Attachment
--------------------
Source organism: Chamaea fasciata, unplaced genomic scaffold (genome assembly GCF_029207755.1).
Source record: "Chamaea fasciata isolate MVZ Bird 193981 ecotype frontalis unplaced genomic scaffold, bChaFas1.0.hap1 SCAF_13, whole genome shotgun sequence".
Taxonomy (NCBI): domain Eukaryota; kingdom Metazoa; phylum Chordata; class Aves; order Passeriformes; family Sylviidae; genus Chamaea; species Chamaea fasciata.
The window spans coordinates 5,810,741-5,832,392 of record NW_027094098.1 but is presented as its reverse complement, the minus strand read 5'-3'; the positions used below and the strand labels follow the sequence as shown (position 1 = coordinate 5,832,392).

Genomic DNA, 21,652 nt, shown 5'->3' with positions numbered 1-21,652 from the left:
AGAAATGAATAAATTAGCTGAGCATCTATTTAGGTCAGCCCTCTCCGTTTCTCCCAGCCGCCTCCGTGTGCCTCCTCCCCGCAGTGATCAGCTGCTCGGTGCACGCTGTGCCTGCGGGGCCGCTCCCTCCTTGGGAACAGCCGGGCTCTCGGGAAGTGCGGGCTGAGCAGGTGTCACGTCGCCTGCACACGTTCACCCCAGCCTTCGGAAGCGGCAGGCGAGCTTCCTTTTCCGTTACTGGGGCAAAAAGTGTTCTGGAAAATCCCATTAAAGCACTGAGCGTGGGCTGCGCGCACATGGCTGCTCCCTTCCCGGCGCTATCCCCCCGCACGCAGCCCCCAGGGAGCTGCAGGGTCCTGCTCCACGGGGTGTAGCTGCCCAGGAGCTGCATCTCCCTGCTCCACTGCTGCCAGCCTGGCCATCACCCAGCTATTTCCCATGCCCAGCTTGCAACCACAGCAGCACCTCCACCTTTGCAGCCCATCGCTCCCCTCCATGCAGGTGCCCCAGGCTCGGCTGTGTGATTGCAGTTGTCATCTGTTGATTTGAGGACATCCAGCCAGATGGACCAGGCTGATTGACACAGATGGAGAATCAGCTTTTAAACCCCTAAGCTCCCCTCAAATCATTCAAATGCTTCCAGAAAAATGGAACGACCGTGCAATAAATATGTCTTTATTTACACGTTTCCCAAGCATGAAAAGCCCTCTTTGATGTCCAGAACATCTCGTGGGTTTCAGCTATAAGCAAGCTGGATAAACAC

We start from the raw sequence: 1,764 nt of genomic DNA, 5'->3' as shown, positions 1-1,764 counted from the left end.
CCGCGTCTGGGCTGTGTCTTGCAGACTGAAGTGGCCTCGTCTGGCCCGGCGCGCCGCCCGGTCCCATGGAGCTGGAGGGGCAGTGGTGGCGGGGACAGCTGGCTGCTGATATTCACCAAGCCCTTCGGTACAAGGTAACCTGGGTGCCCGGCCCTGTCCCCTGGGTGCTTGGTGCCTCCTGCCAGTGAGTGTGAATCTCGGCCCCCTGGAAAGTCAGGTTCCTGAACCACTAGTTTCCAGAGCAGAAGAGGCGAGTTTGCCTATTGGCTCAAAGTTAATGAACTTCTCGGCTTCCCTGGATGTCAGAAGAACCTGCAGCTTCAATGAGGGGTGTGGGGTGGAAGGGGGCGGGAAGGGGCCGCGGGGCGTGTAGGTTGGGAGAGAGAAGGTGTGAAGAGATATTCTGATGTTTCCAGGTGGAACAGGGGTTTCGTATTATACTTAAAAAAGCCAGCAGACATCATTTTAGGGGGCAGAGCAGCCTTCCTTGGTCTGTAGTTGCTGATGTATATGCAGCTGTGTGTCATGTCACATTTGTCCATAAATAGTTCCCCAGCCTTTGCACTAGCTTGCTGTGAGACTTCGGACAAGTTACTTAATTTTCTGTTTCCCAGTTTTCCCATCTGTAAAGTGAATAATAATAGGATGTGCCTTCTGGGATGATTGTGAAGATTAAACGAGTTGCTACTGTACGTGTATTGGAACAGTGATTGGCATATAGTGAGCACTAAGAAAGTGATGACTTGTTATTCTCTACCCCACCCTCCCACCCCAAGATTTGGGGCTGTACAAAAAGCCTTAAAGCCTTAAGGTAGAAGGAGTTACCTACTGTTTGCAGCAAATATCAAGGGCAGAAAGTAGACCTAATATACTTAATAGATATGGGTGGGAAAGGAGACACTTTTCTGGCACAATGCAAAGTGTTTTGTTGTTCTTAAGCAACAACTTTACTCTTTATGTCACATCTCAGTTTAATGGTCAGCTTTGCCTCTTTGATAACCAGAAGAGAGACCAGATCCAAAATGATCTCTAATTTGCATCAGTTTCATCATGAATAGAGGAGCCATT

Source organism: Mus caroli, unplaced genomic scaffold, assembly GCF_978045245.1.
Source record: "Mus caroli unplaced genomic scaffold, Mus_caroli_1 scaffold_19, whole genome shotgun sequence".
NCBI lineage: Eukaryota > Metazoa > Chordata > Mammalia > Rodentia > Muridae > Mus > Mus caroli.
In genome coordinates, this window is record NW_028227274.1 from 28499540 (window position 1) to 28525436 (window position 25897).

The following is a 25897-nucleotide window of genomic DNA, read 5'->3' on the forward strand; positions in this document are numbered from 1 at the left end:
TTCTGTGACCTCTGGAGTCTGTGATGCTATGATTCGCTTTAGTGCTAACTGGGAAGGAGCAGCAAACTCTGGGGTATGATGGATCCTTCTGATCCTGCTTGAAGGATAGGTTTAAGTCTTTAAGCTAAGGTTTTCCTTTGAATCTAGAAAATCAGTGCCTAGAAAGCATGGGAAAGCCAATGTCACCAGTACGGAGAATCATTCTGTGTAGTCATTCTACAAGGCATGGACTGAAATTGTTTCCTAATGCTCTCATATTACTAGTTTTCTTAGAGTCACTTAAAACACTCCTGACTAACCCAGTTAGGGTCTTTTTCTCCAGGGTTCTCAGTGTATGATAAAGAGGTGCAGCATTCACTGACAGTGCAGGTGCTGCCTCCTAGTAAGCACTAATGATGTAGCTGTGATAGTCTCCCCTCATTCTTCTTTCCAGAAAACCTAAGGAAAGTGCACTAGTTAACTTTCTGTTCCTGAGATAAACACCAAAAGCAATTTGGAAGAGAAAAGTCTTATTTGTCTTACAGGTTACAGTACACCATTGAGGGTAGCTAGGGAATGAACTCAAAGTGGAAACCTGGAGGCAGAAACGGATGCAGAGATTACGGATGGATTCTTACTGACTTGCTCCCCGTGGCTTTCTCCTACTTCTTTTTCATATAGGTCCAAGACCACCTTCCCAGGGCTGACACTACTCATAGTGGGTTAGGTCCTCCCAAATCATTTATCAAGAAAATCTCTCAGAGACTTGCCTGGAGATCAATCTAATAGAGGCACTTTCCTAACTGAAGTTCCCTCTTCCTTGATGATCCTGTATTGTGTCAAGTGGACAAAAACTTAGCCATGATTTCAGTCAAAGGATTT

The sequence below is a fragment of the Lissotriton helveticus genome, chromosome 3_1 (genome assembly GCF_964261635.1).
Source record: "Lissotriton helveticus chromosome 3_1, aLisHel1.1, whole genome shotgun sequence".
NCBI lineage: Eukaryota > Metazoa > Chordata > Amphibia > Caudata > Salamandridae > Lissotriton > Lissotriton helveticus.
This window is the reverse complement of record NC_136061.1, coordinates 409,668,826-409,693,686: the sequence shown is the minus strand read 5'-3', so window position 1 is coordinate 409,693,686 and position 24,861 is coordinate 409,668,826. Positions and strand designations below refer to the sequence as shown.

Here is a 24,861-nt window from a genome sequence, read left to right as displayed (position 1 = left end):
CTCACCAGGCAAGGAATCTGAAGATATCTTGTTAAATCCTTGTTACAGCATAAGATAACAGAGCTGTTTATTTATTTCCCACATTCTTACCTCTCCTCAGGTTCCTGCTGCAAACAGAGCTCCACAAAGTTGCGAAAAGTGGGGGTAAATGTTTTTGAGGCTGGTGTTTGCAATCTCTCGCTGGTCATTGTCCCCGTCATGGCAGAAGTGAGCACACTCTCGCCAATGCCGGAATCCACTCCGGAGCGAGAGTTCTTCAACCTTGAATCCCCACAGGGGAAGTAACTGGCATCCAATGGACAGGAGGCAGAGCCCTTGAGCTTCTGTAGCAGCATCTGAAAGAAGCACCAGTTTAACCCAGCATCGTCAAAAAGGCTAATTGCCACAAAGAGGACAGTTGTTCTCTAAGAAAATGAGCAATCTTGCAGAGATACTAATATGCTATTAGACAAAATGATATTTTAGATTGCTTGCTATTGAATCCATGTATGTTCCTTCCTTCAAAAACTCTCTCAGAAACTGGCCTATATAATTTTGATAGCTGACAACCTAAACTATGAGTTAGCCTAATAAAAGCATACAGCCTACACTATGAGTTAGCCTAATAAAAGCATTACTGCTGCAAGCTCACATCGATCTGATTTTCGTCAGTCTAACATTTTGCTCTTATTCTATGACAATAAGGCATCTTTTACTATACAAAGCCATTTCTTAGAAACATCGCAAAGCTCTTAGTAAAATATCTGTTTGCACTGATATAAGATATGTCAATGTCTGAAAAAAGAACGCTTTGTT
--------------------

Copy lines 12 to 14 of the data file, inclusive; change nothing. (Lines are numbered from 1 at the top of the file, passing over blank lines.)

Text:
In genome coordinates, this window is record NW_028227274.1 from 28499540 (window position 1) to 28525436 (window position 25897).

The following is a 25897-nucleotide window of genomic DNA, read 5'->3' on the forward strand; positions in this document are numbered from 1 at the left end:
TTCTGTGACCTCTGGAGTCTGTGATGCTATGATTCGCTTTAGTGCTAACTGGGAAGGAGCAGCAAACTCTGGGGTATGATGGATCCTTCTGATCCTGCTTGAAGGATAGGTTTAAGTCTTTAAGCTAAGGTTTTCCTTTGAATCTAGAAAATCAGTGCCTAGAAAGCATGGGAAAGCCAATGTCACCAGTACGGAGAATCATTCTGTGTAGTCATTCTACAAGGCATGGACTGAAATTGTTTCCTAATGCTCTCATATTACTAGTTTTCTTAGAGTCACTTAAAACACTCCTGACTAACCCAGTTAGGGTCTTTTTCTCCAGGGTTCTCAGTGTATGATAAAGAGGTGCAGCATTCACTGACAGTGCAGGTGCTGCCTCCTAGTAAGCACTAATGATGTAGCTGTGATAGTCTCCCCTCATTCTTCTTTCCAGAAAACCTAAGGAAAGTGCACTAGTTAACTTTCTGTTCCTGAGATAAACACCAAAAGCAATTTGGAAGAGAAAAGTCTTATTTGTCTTACAGGTTACAGTACACCATTGAGGGTAGCTAGGGAATGAACTCAAAGTGGAAACCTGGAGGCAGAAACGGATGCAGAGATTACGGATGGATTCTTACTGACTTGCTCCCCGTGGCTTTCTCCTACTTCTTTTTCATATAGGTCCAAGACCACCTTCCCAGGGCTGACACTACTCATAGTGGGTTAGGTCCTCCCAAATCATTTATCAAGAAAATCTCTCAGAGACTTGCCTGGAGATCAATCTAATAGAGGCACTTTCCTAACTGAAGTTCCCTCTTCCTTGATGATCCTGTATTGTGTCAAGTGGACAAAAACTTAGCCATGATTTCAGTCAAAGGATTT